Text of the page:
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Why are bike companies going out of business?

In the last fortnight alone, Dutch D2C specialist Vanmoof, California-based Superstrata and Austrian cargo bike specialist Gleam three brands have been forced into administration and quit operations. What are the reasons for this?

Back in September 2021, Dutch D2C specialist Vanmoof, known for its sleek urban e-bikes, announced it had secured US$128 million in funding from investors – many of them from Asia. Fast forward to January 2023 and the sentiment around Vanmoof had changed drastically, with the company sending out an emergency call for additional funding. According to the management, €10 to €40 million was needed to keep the company afloat throughout the first quarter of 2023. While this call resulted in one last injection of funds, Vanmoof only managed to raise a fraction of the amount needed.

Vanmoof S3 & X3 Models

To make matters worse, Vanmoof’s co-founders and brothers Ties and Taco Carlier stepped back from operational duties while Gillian Tans (an investor as well as president of the company) quietly left. In short, Vanmoof was without any operational leadership in the last months of its existence. A look at the numbers of the company show what went wrong: when launching the S3 and X3 series, Vanmoof went for a competitive price point to trigger fast growth. But there were two serious issues with this. Firstly this price point of € 2000 resulted in a negative margin, so the company lost money with each unit sold. Secondly, the product was pushed onto the market while not reliably working.

As a result, operating costs grew rapidly, forcing Vanmoof to add over 300 people to its staff just to provide aftersales services and keep the e-bikes it had already sold functioning. In 2021, Vanmoof managed to amass a loss of € 78 million with a turnover of € 85 million. The 2022 numbers have still not been published, as the auditor in charge walked away once he had seen the books. The end game unfolded this summer: at the end of June, no new orders could be placed on Vanmoof’s webshop, with the company offering various explanations for this. Two weeks later Vanmoof was put under creditor protection, and another week later the administrators declared bankruptcy.

Wether this is the end of a D2C brand that often saw its products hyped as the Apple or Tesla of e-bikes by non-cycling media and tech journalists remains to be seen. The fact that Vanmoof went through such a large amount of funding may well make it harder for other bicycle brands to convince investors in the near future. The lessons of this sad tale of failure are not rocket science however: do not go to market with products that do not work reliably yet. Do not underprice your offering just to gain market share. And when going all-in on a D2C business model, make sure to get the after-sales service right and include it in your calculations.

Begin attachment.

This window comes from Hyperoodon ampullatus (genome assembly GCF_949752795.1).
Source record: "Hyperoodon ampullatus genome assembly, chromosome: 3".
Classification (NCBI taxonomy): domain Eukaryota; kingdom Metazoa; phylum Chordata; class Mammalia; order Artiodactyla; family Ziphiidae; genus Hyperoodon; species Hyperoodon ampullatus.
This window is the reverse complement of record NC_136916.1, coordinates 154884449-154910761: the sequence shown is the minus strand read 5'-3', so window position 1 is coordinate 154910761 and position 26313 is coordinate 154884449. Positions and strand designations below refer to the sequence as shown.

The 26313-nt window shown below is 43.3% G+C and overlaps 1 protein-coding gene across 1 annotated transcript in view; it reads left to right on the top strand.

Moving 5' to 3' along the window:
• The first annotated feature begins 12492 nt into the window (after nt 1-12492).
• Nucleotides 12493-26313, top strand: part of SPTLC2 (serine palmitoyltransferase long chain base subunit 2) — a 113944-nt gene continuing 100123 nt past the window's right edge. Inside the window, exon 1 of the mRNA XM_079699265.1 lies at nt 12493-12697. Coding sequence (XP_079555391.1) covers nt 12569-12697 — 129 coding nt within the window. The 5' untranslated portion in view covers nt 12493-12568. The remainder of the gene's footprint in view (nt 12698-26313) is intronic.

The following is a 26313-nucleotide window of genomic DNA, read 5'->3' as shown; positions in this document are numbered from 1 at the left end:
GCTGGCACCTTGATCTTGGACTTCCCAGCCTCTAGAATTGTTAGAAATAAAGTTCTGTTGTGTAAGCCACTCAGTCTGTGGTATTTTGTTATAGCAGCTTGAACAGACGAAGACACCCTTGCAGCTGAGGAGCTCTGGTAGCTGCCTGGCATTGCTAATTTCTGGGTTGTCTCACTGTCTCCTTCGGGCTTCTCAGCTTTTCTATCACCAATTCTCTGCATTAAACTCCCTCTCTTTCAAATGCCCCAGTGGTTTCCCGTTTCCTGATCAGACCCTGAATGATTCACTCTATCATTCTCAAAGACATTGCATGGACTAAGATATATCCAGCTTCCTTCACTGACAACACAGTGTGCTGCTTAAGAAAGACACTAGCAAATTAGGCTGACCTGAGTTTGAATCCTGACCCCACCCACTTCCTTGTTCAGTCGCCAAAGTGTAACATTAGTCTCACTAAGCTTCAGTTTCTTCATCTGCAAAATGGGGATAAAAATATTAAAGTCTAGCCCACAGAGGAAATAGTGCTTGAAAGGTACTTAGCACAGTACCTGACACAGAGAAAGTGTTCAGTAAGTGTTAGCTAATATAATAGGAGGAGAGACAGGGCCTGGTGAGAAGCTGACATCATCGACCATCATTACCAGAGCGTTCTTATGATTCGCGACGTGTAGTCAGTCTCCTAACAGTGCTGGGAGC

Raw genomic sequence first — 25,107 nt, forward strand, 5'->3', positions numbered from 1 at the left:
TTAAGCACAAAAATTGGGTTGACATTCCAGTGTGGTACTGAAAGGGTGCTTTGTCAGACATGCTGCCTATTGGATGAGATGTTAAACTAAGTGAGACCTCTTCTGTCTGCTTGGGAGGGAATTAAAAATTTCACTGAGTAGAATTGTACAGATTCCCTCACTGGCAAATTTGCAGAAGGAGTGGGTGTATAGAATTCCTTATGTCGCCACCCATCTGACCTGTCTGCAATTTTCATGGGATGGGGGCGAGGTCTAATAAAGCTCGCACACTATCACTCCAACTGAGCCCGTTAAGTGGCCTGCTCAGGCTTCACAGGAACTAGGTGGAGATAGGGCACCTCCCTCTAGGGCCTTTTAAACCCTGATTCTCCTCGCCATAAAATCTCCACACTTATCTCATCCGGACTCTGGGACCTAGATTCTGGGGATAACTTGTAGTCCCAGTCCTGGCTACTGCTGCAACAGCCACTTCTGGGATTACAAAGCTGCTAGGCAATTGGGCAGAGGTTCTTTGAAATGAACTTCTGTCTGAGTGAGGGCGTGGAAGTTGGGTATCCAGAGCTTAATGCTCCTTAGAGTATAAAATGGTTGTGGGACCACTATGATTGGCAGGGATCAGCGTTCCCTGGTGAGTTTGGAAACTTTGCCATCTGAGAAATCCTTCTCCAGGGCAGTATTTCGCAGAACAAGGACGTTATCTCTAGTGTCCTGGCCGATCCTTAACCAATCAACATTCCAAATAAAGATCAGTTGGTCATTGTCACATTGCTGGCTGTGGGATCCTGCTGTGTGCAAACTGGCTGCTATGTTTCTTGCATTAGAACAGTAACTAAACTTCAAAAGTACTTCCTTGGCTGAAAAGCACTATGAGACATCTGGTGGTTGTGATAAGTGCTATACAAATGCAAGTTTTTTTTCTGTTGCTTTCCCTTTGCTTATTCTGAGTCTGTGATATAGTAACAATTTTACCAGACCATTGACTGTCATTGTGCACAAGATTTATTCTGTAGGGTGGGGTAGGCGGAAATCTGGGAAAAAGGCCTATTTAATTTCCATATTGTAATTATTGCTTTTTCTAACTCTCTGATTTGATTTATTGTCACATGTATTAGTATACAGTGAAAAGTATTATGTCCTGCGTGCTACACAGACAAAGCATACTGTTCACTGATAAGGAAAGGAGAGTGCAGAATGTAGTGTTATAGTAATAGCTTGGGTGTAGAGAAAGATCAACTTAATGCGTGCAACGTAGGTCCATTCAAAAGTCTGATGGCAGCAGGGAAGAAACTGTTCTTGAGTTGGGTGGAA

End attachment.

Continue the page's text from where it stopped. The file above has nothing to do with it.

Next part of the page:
Gleam Bikes’ Mario Eibl

Vanmoof was not the only company to throw in the towel recently. Ten years into its existence, Vienna-based cargo bike specialist Gleam also went into administration in mid-June. The company’s founder and CEO, Mario Eibl issued a call for help on LinkedIn in a last-ditch effort to find the necessary funds to save the company. Sadly that call was not a success, and the administrators have decided to go for the next step in the procedure, declaring Gleam bankrupt and setting a date for auctioning the company’s assets. Just as with Vanmoof, a white knight investor may still appear and save the company at the very last moment, but this seems very unlikely.  

A third company that went out of business in July was Arevo. Promising visually striking, 3D printed frames with custom geometries and long-strand carbon fibres as reinforcement under the Superstrata brand, Vietnamese businesswoman Le Diep Kieu Trang, a former CEO of Facebook Vietnam, and her husband Sonny Vu attracted over US$ 32 million in funding – US$ 7.5 million through start-up platform Indiegogo and US$ 25 million from private investors. There were a number of issues with the product, such as the quality of the finish, twitchy handling and a frame weight two and a half times higher than originally advertised. Complaints from paying customers mounted and more and more orders were delayed, some by more than two and a half years.

Arevo Superstrata

Those delays were not entirely Arevo’s fault as the covid-induced high demand for bicycles caused pinches all over the supply chain and forced the company to change the specification of already sold Superstrata bicycles repeatedly. But by following a lean D2C approach Arevo proved unable to offer after-sales service and keep consumers happy and most importantly able to actually ride (or just to receive) the Superstrata bikes they had purchased. The bikes that actually made it to paying customers were plagued with serious issues. According to multiple newspapers in the Ho Chi Minh City area, Arevo has stopped production of the Superstrata frames in Vietnam with the remainder of its operations put in jeopardy as well.

The current challenges for many companies, not only in the bicycle industry but in the consumer goods industry in general, can be summed up as follows: first of all there is a serious slump in demand caused by consumer sentiment being very low for more than a year, cutting into sales and turnover forecasts. A second factor is the delayed delivery of preorders that has only further added to overstocking issues and large inventories eating into the cashflow of companies. Last but not least from electricity to salaries, rents and interest rates on banking loans, operating costs have only been going up in the same period. Any companies that were just breaking even under prosperous conditions were doomed to get into trouble once the economy became less favorable.

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